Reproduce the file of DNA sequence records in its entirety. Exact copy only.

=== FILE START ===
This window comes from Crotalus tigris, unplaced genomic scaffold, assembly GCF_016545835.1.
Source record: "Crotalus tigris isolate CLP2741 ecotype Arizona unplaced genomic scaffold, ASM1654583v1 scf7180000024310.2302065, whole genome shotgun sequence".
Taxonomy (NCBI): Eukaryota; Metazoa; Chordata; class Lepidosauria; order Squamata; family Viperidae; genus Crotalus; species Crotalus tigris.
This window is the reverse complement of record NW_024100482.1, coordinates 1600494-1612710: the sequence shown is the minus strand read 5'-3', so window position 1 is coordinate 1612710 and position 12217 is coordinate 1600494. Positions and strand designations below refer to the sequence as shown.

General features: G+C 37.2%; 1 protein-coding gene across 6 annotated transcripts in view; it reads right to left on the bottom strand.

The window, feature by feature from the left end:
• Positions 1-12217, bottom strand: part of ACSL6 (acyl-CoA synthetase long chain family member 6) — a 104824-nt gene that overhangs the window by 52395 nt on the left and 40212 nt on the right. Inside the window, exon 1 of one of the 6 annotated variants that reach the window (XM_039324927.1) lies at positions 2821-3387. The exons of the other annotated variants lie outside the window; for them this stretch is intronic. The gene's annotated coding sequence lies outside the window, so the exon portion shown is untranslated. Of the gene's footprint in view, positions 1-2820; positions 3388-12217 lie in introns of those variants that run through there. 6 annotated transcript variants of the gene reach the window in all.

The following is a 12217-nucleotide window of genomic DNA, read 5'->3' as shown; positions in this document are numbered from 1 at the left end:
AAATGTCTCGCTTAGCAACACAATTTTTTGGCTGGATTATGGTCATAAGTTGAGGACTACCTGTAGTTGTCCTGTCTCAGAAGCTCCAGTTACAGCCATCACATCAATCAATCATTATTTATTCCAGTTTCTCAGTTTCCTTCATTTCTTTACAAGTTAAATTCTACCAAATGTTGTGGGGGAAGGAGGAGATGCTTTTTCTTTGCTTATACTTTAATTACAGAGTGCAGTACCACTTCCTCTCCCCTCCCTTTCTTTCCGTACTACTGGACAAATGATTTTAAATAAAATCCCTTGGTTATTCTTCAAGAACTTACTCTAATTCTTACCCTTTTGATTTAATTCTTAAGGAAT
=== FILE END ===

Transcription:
This window comes from Crotalus tigris, unplaced genomic scaffold, assembly GCF_016545835.1.
Source record: "Crotalus tigris isolate CLP2741 ecotype Arizona unplaced genomic scaffold, ASM1654583v1 scf7180000024310.2302065, whole genome shotgun sequence".
Taxonomy (NCBI): Eukaryota; Metazoa; Chordata; class Lepidosauria; order Squamata; family Viperidae; genus Crotalus; species Crotalus tigris.
This window is the reverse complement of record NW_024100482.1, coordinates 1600494-1612710: the sequence shown is the minus strand read 5'-3', so window position 1 is coordinate 1612710 and position 12217 is coordinate 1600494. Positions and strand designations below refer to the sequence as shown.

General features: G+C 37.2%; 1 protein-coding gene across 6 annotated transcripts in view; it reads right to left on the bottom strand.

The window, feature by feature from the left end:
• Positions 1-12217, bottom strand: part of ACSL6 (acyl-CoA synthetase long chain family member 6) — a 104824-nt gene that overhangs the window by 52395 nt on the left and 40212 nt on the right. Inside the window, exon 1 of one of the 6 annotated variants that reach the window (XM_039324927.1) lies at positions 2821-3387. The exons of the other annotated variants lie outside the window; for them this stretch is intronic. The gene's annotated coding sequence lies outside the window, so the exon portion shown is untranslated. Of the gene's footprint in view, positions 1-2820; positions 3388-12217 lie in introns of those variants that run through there. 6 annotated transcript variants of the gene reach the window in all.

The following is a 12217-nucleotide window of genomic DNA, read 5'->3' as shown; positions in this document are numbered from 1 at the left end:
AAATGTCTCGCTTAGCAACACAATTTTTTGGCTGGATTATGGTCATAAGTTGAGGACTACCTGTAGTTGTCCTGTCTCAGAAGCTCCAGTTACAGCCATCACATCAATCAATCATTATTTATTCCAGTTTCTCAGTTTCCTTCATTTCTTTACAAGTTAAATTCTACCAAATGTTGTGGGGGAAGGAGGAGATGCTTTTTCTTTGCTTATACTTTAATTACAGAGTGCAGTACCACTTCCTCTCCCCTCCCTTTCTTTCCGTACTACTGGACAAATGATTTTAAATAAAATCCCTTGGTTATTCTTCAAGAACTTACTCTAATTCTTACCCTTTTGATTTAATTCTTAAGGAAT